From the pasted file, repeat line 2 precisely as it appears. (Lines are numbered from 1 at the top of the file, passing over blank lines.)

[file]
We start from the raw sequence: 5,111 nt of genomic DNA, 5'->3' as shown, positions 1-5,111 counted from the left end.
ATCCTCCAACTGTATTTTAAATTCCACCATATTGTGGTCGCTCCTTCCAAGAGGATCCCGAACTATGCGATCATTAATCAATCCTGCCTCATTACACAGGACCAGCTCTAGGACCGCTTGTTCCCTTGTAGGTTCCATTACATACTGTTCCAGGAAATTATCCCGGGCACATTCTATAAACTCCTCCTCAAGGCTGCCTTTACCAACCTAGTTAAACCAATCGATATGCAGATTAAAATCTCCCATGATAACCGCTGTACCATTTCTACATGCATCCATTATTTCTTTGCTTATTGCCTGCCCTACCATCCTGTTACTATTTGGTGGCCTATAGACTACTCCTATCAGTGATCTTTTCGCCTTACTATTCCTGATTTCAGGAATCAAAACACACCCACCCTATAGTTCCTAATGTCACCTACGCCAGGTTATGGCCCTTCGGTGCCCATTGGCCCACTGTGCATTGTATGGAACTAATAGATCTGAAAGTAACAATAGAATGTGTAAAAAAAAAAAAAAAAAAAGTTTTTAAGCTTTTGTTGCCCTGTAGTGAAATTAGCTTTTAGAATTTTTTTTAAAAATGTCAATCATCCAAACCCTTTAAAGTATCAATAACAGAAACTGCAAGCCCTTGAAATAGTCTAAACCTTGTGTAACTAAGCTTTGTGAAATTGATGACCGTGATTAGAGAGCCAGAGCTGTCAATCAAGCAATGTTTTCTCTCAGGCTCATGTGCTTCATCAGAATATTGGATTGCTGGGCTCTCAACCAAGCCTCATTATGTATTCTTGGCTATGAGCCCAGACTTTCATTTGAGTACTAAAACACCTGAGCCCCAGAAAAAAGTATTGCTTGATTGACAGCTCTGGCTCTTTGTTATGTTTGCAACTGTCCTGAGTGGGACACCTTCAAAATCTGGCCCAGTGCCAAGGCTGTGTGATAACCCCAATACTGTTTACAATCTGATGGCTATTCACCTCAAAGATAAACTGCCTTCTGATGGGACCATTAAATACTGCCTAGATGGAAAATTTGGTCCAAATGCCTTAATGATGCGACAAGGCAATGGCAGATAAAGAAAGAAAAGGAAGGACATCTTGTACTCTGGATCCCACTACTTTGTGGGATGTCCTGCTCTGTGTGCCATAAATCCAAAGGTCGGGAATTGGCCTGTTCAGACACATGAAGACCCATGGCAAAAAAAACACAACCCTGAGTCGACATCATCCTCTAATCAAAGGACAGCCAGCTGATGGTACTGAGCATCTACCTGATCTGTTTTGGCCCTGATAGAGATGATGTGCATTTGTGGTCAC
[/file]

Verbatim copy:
ATCCTCCAACTGTATTTTAAATTCCACCATATTGTGGTCGCTCCTTCCAAGAGGATCCCGAACTATGCGATCATTAATCAATCCTGCCTCATTACACAGGACCAGCTCTAGGACCGCTTGTTCCCTTGTAGGTTCCATTACATACTGTTCCAGGAAATTATCCCGGGCACATTCTATAAACTCCTCCTCAAGGCTGCCTTTACCAACCTAGTTAAACCAATCGATATGCAGATTAAAATCTCCCATGATAACCGCTGTACCATTTCTACATGCATCCATTATTTCTTTGCTTATTGCCTGCCCTACCATCCTGTTACTATTTGGTGGCCTATAGACTACTCCTATCAGTGATCTTTTCGCCTTACTATTCCTGATTTCAGGAATCAAAACACACCCACCCTATAGTTCCTAATGTCACCTACGCCAGGTTATGGCCCTTCGGTGCCCATTGGCCCACTGTGCATTGTATGGAACTAATAGATCTGAAAGTAACAATAGAATGTGTAAAAAAAAAAAAAAAAAAAGTTTTTAAGCTTTTGTTGCCCTGTAGTGAAATTAGCTTTTAGAATTTTTTTTAAAAATGTCAATCATCCAAACCCTTTAAAGTATCAATAACAGAAACTGCAAGCCCTTGAAATAGTCTAAACCTTGTGTAACTAAGCTTTGTGAAATTGATGACCGTGATTAGAGAGCCAGAGCTGTCAATCAAGCAATGTTTTCTCTCAGGCTCATGTGCTTCATCAGAATATTGGATTGCTGGGCTCTCAACCAAGCCTCATTATGTATTCTTGGCTATGAGCCCAGACTTTCATTTGAGTACTAAAACACCTGAGCCCCAGAAAAAAGTATTGCTTGATTGACAGCTCTGGCTCTTTGTTATGTTTGCAACTGTCCTGAGTGGGACACCTTCAAAATCTGGCCCAGTGCCAAGGCTGTGTGATAACCCCAATACTGTTTACAATCTGATGGCTATTCACCTCAAAGATAAACTGCCTTCTGATGGGACCATTAAATACTGCCTAGATGGAAAATTTGGTCCAAATGCCTTAATGATGCGACAAGGCAATGGCAGATAAAGAAAGAAAAGGAAGGACATCTTGTACTCTGGATCCCACTACTTTGTGGGATGTCCTGCTCTGTGTGCCATAAATCCAAAGGTCGGGAATTGGCCTGTTCAGACACATGAAGACCCATGGCAAAAAAAACACAACCCTGAGTCGACATCATCCTCTAATCAAAGGACAGCCAGCTGATGGTACTGAGCATCTACCTGATCTGTTTTGGCCCTGATAGAGATGATGTGCATTTGTGGTCAC